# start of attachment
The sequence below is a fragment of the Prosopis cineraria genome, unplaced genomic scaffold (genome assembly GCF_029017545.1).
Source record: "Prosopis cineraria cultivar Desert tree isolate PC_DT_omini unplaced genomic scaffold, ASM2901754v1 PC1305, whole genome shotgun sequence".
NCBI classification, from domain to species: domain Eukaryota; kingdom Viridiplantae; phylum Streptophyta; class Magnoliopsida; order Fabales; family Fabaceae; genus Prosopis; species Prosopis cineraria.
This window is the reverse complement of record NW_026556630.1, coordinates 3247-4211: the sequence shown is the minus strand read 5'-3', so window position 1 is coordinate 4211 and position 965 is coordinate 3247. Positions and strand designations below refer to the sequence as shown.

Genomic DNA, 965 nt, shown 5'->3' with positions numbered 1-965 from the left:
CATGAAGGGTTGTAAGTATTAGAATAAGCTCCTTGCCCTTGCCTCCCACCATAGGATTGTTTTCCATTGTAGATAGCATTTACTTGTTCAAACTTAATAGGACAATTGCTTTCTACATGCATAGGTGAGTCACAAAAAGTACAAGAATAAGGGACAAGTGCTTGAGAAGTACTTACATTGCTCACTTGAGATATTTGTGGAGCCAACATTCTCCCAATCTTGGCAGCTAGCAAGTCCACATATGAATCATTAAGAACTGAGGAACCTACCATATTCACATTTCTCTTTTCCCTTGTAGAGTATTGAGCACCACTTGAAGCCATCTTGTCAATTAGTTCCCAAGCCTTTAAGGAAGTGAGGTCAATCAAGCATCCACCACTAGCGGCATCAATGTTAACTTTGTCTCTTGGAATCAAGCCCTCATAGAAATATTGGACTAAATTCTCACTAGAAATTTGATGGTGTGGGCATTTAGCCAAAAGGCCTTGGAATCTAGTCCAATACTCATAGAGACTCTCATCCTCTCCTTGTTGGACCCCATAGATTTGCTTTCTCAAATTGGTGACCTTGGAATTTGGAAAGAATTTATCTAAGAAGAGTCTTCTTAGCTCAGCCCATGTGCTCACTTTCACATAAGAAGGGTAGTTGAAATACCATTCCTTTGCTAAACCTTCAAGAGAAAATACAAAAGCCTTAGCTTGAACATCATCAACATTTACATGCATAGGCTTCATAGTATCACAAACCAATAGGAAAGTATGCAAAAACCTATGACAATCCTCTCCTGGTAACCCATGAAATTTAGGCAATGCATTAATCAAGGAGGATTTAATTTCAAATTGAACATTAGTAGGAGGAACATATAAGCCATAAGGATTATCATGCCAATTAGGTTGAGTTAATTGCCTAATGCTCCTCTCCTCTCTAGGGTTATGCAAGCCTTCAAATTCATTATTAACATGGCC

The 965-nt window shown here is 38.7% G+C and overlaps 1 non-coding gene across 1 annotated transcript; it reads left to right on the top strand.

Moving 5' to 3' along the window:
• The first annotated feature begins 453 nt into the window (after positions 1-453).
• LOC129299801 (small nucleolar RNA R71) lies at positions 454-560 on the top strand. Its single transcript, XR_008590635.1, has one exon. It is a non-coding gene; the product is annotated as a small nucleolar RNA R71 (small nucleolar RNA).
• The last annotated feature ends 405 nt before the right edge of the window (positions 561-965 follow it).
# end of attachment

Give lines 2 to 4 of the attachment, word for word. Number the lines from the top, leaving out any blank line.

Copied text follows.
Source record: "Prosopis cineraria cultivar Desert tree isolate PC_DT_omini unplaced genomic scaffold, ASM2901754v1 PC1305, whole genome shotgun sequence".
NCBI classification, from domain to species: domain Eukaryota; kingdom Viridiplantae; phylum Streptophyta; class Magnoliopsida; order Fabales; family Fabaceae; genus Prosopis; species Prosopis cineraria.
This window is the reverse complement of record NW_026556630.1, coordinates 3247-4211: the sequence shown is the minus strand read 5'-3', so window position 1 is coordinate 4211 and position 965 is coordinate 3247. Positions and strand designations below refer to the sequence as shown.